There are two major signs that a new political landscape could happen before Christmas. First, there is no need for the King to meet DAP and PKR if indeed the status quo would remain. Even if the intention was to have empty talks over coffee just to entertain the Opposition, the monarch does not need to meet the prime minister, let alone UMNO president thereafter.

Second, the meeting among the nine Malay Rulers is not a Conference of Rulers, but a special emergency meeting. The sultans can choose not to meet – they had previously cancelled a scheduled Conference of Rulers meeting back on February 24 due to lockdown. The next conference is set for June 30. So, what’s the urgency of having an emergency meeting next week, if not to discuss the fate of Muhyiddin?

As much as Sultan Abdullah of Pahang wanted to maintain the “you scratch my back and I scratch yours” relations with Prime Minister Mahiaddin, the King cannot ignore his brother rulers this time. Arguably, the monarch had made a mistake when he granted Muhyiddin’s request for a Proclamation of Emergency on January 12, without any consultation with fellow sultans.

When Muhyiddin first asked Sultan Abdullah for the same emergency rule in October 2020, which would grant the premier absolute power to rule like an emperor, it was rejected after the King and his brother sultans deliberated over the matter in a special emergency meeting. The current state of emergency, which will end on August 1, is highly unlikely to be extended.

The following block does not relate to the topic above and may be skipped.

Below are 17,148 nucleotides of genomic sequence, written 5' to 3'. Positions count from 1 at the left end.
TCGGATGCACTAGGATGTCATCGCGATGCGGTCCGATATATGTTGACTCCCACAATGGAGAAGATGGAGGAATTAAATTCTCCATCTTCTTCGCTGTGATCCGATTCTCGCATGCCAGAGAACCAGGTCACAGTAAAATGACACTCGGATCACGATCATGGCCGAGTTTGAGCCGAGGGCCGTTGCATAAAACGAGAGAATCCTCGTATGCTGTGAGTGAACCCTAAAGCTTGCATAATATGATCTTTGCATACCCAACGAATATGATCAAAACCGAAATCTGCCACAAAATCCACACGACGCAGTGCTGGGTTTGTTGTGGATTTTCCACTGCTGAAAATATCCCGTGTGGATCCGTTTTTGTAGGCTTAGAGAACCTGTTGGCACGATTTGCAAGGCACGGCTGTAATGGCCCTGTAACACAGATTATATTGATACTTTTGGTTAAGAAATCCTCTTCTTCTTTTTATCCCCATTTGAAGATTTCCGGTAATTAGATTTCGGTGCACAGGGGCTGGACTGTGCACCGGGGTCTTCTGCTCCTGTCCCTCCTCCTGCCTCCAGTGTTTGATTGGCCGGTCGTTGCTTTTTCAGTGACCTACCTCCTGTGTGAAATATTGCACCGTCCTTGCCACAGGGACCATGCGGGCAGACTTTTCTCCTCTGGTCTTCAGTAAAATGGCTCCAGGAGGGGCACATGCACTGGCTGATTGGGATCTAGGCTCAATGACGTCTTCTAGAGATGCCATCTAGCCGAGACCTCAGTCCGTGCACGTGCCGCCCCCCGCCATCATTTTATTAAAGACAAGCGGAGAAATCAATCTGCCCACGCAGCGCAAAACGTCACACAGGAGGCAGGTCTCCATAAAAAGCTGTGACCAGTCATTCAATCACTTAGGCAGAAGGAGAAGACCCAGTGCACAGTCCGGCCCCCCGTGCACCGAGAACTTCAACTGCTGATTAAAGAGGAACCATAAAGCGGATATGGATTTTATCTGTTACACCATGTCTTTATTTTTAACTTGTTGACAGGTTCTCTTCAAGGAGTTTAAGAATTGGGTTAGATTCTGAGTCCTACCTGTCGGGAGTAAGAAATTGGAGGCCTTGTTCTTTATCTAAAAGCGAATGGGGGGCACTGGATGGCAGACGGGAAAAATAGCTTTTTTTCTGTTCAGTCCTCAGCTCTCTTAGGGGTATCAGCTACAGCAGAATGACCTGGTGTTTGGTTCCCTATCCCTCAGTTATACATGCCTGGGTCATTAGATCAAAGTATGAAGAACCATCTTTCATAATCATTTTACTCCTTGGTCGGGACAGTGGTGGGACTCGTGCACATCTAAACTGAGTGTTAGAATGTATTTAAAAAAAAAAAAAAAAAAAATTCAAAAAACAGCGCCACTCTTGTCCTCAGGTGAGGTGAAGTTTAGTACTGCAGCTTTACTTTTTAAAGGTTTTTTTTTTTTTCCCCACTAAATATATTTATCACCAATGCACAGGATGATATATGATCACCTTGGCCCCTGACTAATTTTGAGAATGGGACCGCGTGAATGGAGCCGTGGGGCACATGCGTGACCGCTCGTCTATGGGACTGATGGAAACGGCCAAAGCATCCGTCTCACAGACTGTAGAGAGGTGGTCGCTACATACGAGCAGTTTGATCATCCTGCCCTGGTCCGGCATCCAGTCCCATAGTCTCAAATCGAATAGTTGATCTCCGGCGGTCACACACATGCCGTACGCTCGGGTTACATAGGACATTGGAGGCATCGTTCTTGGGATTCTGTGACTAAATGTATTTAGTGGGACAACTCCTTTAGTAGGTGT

Regardless of whether the objective of the special emergency meeting among the nine royal households is to correct the mistake made by Sultan Abdullah, or to debate if the emergency rule should be extended, the fact remains that it has failed to contain the pandemic. Malaysia is the only country in the world that has declared an emergency as well as locking up the Parliament under the pretext of fighting Covid.

Sultan Ibrahim of Johor is arguably the wealthiest and most influential among the nine monarchies. He was instrumental in forcing the government to declare the current full lockdown on May 28, making Muhyiddin look like a fool when he reversed his earlier pledge not to ever shut down the country due to the huge impact on the economy.